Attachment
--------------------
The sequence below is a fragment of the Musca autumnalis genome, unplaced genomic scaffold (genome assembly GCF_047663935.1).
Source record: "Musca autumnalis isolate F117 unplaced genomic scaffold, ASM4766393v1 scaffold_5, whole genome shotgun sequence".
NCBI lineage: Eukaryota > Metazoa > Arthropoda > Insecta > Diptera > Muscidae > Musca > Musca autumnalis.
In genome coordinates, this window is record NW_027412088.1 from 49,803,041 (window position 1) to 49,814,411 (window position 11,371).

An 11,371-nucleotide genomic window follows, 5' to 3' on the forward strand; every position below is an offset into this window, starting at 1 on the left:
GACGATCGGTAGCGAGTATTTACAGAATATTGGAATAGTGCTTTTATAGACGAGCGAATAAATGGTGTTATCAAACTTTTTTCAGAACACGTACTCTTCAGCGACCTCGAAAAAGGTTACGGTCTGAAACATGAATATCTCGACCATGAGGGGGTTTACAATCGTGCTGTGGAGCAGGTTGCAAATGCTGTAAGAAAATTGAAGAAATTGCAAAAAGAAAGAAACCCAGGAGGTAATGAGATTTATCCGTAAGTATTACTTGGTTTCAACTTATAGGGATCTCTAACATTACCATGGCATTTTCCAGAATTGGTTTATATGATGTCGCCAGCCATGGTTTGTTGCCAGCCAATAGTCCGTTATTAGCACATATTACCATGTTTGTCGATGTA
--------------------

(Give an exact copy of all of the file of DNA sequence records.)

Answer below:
The sequence below is a fragment of the Musca autumnalis genome, unplaced genomic scaffold (genome assembly GCF_047663935.1).
Source record: "Musca autumnalis isolate F117 unplaced genomic scaffold, ASM4766393v1 scaffold_5, whole genome shotgun sequence".
NCBI lineage: Eukaryota > Metazoa > Arthropoda > Insecta > Diptera > Muscidae > Musca > Musca autumnalis.
In genome coordinates, this window is record NW_027412088.1 from 49,803,041 (window position 1) to 49,814,411 (window position 11,371).

An 11,371-nucleotide genomic window follows, 5' to 3' on the forward strand; every position below is an offset into this window, starting at 1 on the left:
GACGATCGGTAGCGAGTATTTACAGAATATTGGAATAGTGCTTTTATAGACGAGCGAATAAATGGTGTTATCAAACTTTTTTCAGAACACGTACTCTTCAGCGACCTCGAAAAAGGTTACGGTCTGAAACATGAATATCTCGACCATGAGGGGGTTTACAATCGTGCTGTGGAGCAGGTTGCAAATGCTGTAAGAAAATTGAAGAAATTGCAAAAAGAAAGAAACCCAGGAGGTAATGAGATTTATCCGTAAGTATTACTTGGTTTCAACTTATAGGGATCTCTAACATTACCATGGCATTTTCCAGAATTGGTTTATATGATGTCGCCAGCCATGGTTTGTTGCCAGCCAATAGTCCGTTATTAGCACATATTACCATGTTTGTCGATGTA